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How to evaluate broadband: Norway’s national broadband policy

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What was the programme and what did it aim to do?

This study analyses the effect of Norway’s National Broadband Policy. Implemented from 2001 to 2007, this policy aimed to ensure that the entire country had access to broadband at a reasonable price. To achieve its aims, the Norwegian government built comprehensive broadband infrastructure through a state-owned company called Telenor. To date, Telenor owns most of the broadband infrastructure in Norway. The federal government also disbursed around $50 million to broadband expansion projects proposed by rural municipalities.

What’s the evaluation challenge?

Evaluating broadband provision policies such as this is hard because the areas which receive the infrastructure are usually different to those which do not. In this case, although the policy aimed to achieve universal coverage, due to budget restrictions, areas that were more likely to benefit from the infrastructure were prioritised. This means that areas that received the infrastructure may have had more productive businesses, or households more likely to demand broadband (e.g. better educated or wealthier). As a result of this selection, if we compare differences in outcomes for firms in treated areas to firms in other areas, these differences may not reflect the impact of the programme. Instead, they may simply reflect differences in the other characteristics (e.g. higher education) of areas that receive support.

What did the evaluation do?

The study makes use of a source of randomness in firm adoption of broadband due to difference in the timing of the roll out of the broadband infrastructure across municipalities. The precise timing of when each area got its infrastructure was to some extent random. Therefore the study compares outcomes for firms who had adopted broadband because they are located in a municipality that happened to get its infrastructure early, to firms who had not adopted broadband because they are located somewhere that would only get the infrastructure later on. The method that the study uses to make this comparison is called an instrumental variables approach.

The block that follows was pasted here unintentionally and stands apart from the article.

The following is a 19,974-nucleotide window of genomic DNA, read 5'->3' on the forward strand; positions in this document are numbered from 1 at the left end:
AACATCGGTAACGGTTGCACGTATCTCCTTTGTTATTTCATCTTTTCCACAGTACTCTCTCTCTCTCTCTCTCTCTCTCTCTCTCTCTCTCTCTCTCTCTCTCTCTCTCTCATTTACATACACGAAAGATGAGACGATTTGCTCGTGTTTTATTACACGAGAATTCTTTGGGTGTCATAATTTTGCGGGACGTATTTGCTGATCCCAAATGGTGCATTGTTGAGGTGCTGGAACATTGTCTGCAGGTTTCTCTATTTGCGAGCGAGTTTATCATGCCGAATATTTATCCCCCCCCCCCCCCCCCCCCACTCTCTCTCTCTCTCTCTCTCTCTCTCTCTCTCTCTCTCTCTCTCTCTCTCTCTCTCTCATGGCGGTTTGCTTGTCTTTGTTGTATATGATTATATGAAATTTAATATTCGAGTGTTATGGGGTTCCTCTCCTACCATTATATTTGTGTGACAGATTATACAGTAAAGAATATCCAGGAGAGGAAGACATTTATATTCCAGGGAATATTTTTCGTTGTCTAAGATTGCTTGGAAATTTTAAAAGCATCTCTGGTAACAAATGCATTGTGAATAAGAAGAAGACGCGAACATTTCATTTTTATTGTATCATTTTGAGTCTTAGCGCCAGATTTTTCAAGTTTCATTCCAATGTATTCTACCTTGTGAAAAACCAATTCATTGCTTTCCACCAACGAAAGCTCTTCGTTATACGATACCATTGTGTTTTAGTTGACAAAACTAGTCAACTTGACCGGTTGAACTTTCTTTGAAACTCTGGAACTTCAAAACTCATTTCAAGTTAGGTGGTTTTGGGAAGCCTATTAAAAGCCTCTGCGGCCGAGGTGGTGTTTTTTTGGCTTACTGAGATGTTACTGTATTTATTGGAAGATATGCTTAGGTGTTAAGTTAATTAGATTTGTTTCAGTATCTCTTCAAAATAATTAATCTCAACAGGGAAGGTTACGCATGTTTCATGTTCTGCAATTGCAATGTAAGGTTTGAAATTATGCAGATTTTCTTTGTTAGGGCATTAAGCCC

How good was the evaluation?

According to our scoring guide, the instrumental variables method receives a maximum of 4 (out of 5) on the Maryland Scientific Methods Scale. This is because it does well to control for both observable (e.g. deprivation) and unobservable (e.g. quality of governance) differences between treated and untreated areas. To achieve a 4, the instrument (i.e. the timing of infrastructure roll-out) must identify firms that adopted broadband but were not different to other firms in any other way. Since the study examines only firms in municipalities that were due to receive the infrastructure, these firms are likely to be similar in characteristics. The study suggests that the timing of the roll out may have been influenced by topographical and demographic conditions but these are controlled for in the statistical analysis. Therefore we score the study a 4 on the SMS.

What did the evaluation find?

The study concludes that broadband has different impacts on firm productivity, depending on the skill levels of employees. While the policy increased the productivity of skilled workers, it decreased the productivity of unskilled workers. That is, the effect of broadband is strongly skill-biased increasing the wages of skilled workers and decreasing the wages of unskilled workers. The study suggests that this negative impact on unskilled worker productivity can be attributed to the fact that broadband replaces some low-skilled tasks and leads workers to focus on other tasks in which they are relatively less productive.

What can we learn from this?

Firstly, the study suggests that government-led provision of broadband infrastructure can positively impact firm adoption of broadband. Secondly, broadband may not have universally positive impacts on productivity and wages. In this case, skilled workers gained, while unskilled workers lost out.


Akerman, A., Gaarder, I., & Mogstad, M. (2013). The Skill Complementarity of Broadband Internet. IZA Discussion Papers 7762. Institute for the Study of Labor (IZA) [Study 620 from our Broadband review].

How to evaluate broadband: Norway’s national broadband policy